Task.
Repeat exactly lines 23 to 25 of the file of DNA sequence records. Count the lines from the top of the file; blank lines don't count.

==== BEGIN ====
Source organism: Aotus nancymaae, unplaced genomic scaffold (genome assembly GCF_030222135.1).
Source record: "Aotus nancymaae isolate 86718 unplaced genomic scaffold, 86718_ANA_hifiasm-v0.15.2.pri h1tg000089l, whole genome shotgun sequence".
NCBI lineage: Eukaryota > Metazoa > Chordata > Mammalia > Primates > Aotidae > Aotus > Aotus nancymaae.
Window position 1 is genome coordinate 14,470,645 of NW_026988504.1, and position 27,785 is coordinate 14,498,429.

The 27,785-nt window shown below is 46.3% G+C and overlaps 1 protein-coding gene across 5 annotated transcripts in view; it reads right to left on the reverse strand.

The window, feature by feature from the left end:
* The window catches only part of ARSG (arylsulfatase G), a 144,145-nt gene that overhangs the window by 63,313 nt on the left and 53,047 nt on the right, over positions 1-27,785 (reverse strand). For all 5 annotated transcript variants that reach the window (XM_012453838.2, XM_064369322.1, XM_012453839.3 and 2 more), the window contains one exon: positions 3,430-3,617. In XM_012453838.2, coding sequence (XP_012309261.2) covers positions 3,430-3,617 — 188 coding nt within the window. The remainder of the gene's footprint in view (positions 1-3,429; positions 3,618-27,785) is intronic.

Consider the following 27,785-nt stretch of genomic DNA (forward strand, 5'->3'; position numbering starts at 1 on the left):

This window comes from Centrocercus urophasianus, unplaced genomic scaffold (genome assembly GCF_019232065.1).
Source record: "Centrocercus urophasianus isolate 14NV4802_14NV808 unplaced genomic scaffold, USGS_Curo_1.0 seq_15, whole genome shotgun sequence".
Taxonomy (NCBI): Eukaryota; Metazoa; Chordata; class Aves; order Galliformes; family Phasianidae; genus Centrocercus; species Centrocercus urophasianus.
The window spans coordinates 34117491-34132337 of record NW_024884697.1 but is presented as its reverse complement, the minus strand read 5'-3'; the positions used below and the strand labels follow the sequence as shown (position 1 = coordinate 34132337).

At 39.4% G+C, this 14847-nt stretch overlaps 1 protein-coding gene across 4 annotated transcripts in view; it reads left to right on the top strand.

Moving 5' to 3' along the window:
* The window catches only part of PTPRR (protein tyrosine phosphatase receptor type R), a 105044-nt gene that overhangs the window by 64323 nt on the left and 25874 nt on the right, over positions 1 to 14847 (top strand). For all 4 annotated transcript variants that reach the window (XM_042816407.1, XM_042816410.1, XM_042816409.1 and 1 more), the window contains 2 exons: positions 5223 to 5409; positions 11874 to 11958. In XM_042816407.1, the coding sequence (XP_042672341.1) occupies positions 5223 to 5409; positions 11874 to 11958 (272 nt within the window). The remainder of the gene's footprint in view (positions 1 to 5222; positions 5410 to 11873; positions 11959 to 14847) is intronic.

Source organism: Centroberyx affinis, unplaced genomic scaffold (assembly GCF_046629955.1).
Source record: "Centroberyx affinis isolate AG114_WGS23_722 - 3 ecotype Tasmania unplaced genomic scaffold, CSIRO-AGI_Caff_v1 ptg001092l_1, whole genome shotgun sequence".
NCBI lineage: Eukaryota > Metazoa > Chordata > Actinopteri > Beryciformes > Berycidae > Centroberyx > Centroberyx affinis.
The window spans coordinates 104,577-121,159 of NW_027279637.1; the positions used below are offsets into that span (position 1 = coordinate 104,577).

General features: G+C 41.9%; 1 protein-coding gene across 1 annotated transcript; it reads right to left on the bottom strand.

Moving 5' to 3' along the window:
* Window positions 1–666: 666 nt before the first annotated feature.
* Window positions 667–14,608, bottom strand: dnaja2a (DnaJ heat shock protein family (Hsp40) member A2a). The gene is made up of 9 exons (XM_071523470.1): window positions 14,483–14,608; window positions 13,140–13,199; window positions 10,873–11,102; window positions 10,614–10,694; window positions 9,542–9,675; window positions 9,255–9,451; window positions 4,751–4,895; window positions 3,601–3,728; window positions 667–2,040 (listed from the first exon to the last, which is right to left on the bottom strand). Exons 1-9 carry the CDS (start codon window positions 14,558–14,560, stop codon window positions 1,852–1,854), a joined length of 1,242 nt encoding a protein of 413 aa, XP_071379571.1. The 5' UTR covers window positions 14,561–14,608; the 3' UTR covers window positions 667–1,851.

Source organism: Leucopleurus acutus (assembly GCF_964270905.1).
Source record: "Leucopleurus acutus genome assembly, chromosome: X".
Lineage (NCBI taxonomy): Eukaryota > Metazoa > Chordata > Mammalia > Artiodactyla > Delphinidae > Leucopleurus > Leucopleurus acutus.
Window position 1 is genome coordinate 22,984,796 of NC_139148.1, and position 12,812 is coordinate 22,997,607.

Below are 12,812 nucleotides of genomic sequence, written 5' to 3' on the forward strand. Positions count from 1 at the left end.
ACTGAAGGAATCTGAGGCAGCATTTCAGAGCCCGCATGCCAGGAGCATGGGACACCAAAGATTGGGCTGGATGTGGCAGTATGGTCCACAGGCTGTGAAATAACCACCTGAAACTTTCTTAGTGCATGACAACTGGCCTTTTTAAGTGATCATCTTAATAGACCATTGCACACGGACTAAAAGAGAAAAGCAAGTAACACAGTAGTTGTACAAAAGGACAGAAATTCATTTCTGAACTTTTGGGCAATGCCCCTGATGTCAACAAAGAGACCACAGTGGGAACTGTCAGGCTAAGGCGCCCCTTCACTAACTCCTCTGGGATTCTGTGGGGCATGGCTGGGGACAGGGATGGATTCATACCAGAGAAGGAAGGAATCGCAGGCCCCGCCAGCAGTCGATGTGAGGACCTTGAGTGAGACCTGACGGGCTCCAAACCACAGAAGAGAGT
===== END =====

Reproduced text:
* Window positions 667–14,608, bottom strand: dnaja2a (DnaJ heat shock protein family (Hsp40) member A2a). The gene is made up of 9 exons (XM_071523470.1): window positions 14,483–14,608; window positions 13,140–13,199; window positions 10,873–11,102; window positions 10,614–10,694; window positions 9,542–9,675; window positions 9,255–9,451; window positions 4,751–4,895; window positions 3,601–3,728; window positions 667–2,040 (listed from the first exon to the last, which is right to left on the bottom strand). Exons 1-9 carry the CDS (start codon window positions 14,558–14,560, stop codon window positions 1,852–1,854), a joined length of 1,242 nt encoding a protein of 413 aa, XP_071379571.1. The 5' UTR covers window positions 14,561–14,608; the 3' UTR covers window positions 667–1,851.

Source organism: Leucopleurus acutus (assembly GCF_964270905.1).
Source record: "Leucopleurus acutus genome assembly, chromosome: X".